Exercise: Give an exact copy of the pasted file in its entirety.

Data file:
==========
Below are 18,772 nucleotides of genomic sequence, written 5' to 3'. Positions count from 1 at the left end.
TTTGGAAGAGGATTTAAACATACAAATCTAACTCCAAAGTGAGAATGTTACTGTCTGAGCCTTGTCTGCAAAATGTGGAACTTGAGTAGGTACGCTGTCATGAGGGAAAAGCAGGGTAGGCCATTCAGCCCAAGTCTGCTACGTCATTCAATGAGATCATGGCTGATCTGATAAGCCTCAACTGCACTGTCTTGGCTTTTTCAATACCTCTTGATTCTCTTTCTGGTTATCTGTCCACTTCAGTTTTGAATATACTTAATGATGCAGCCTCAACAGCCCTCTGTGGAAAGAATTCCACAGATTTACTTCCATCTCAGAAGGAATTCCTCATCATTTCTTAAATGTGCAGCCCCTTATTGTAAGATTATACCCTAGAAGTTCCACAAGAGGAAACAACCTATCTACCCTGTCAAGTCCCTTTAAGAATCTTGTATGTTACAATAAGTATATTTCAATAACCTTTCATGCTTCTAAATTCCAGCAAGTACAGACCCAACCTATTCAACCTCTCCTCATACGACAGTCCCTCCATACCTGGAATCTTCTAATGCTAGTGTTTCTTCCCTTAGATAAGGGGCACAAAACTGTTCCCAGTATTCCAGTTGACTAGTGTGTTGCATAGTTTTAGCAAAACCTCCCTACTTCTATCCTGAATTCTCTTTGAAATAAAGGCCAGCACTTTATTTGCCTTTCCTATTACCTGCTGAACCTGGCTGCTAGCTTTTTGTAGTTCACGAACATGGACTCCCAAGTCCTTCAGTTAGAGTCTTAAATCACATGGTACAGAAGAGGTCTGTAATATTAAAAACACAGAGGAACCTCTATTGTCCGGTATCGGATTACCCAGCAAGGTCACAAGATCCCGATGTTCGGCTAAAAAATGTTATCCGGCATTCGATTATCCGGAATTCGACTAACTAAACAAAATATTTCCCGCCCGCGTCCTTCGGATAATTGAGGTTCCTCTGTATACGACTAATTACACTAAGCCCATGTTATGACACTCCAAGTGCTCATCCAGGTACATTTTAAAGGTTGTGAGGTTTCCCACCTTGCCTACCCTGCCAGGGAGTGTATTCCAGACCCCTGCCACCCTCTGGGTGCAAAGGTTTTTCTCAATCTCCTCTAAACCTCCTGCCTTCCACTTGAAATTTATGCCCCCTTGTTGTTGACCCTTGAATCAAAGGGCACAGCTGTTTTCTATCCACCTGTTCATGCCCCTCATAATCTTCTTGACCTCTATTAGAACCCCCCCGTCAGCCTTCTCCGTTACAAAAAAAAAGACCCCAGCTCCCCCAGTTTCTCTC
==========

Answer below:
Below are 18,772 nucleotides of genomic sequence, written 5' to 3'. Positions count from 1 at the left end.
TTTGGAAGAGGATTTAAACATACAAATCTAACTCCAAAGTGAGAATGTTACTGTCTGAGCCTTGTCTGCAAAATGTGGAACTTGAGTAGGTACGCTGTCATGAGGGAAAAGCAGGGTAGGCCATTCAGCCCAAGTCTGCTACGTCATTCAATGAGATCATGGCTGATCTGATAAGCCTCAACTGCACTGTCTTGGCTTTTTCAATACCTCTTGATTCTCTTTCTGGTTATCTGTCCACTTCAGTTTTGAATATACTTAATGATGCAGCCTCAACAGCCCTCTGTGGAAAGAATTCCACAGATTTACTTCCATCTCAGAAGGAATTCCTCATCATTTCTTAAATGTGCAGCCCCTTATTGTAAGATTATACCCTAGAAGTTCCACAAGAGGAAACAACCTATCTACCCTGTCAAGTCCCTTTAAGAATCTTGTATGTTACAATAAGTATATTTCAATAACCTTTCATGCTTCTAAATTCCAGCAAGTACAGACCCAACCTATTCAACCTCTCCTCATACGACAGTCCCTCCATACCTGGAATCTTCTAATGCTAGTGTTTCTTCCCTTAGATAAGGGGCACAAAACTGTTCCCAGTATTCCAGTTGACTAGTGTGTTGCATAGTTTTAGCAAAACCTCCCTACTTCTATCCTGAATTCTCTTTGAAATAAAGGCCAGCACTTTATTTGCCTTTCCTATTACCTGCTGAACCTGGCTGCTAGCTTTTTGTAGTTCACGAACATGGACTCCCAAGTCCTTCAGTTAGAGTCTTAAATCACATGGTACAGAAGAGGTCTGTAATATTAAAAACACAGAGGAACCTCTATTGTCCGGTATCGGATTACCCAGCAAGGTCACAAGATCCCGATGTTCGGCTAAAAAATGTTATCCGGCATTCGATTATCCGGAATTCGACTAACTAAACAAAATATTTCCCGCCCGCGTCCTTCGGATAATTGAGGTTCCTCTGTATACGACTAATTACACTAAGCCCATGTTATGACACTCCAAGTGCTCATCCAGGTACATTTTAAAGGTTGTGAGGTTTCCCACCTTGCCTACCCTGCCAGGGAGTGTATTCCAGACCCCTGCCACCCTCTGGGTGCAAAGGTTTTTCTCAATCTCCTCTAAACCTCCTGCCTTCCACTTGAAATTTATGCCCCCTTGTTGTTGACCCTTGAATCAAAGGGCACAGCTGTTTTCTATCCACCTGTTCATGCCCCTCATAATCTTCTTGACCTCTATTAGAACCCCCCCGTCAGCCTTCTCCGTTACAAAAAAAAAGACCCCAGCTCCCCCAGTTTCTCTC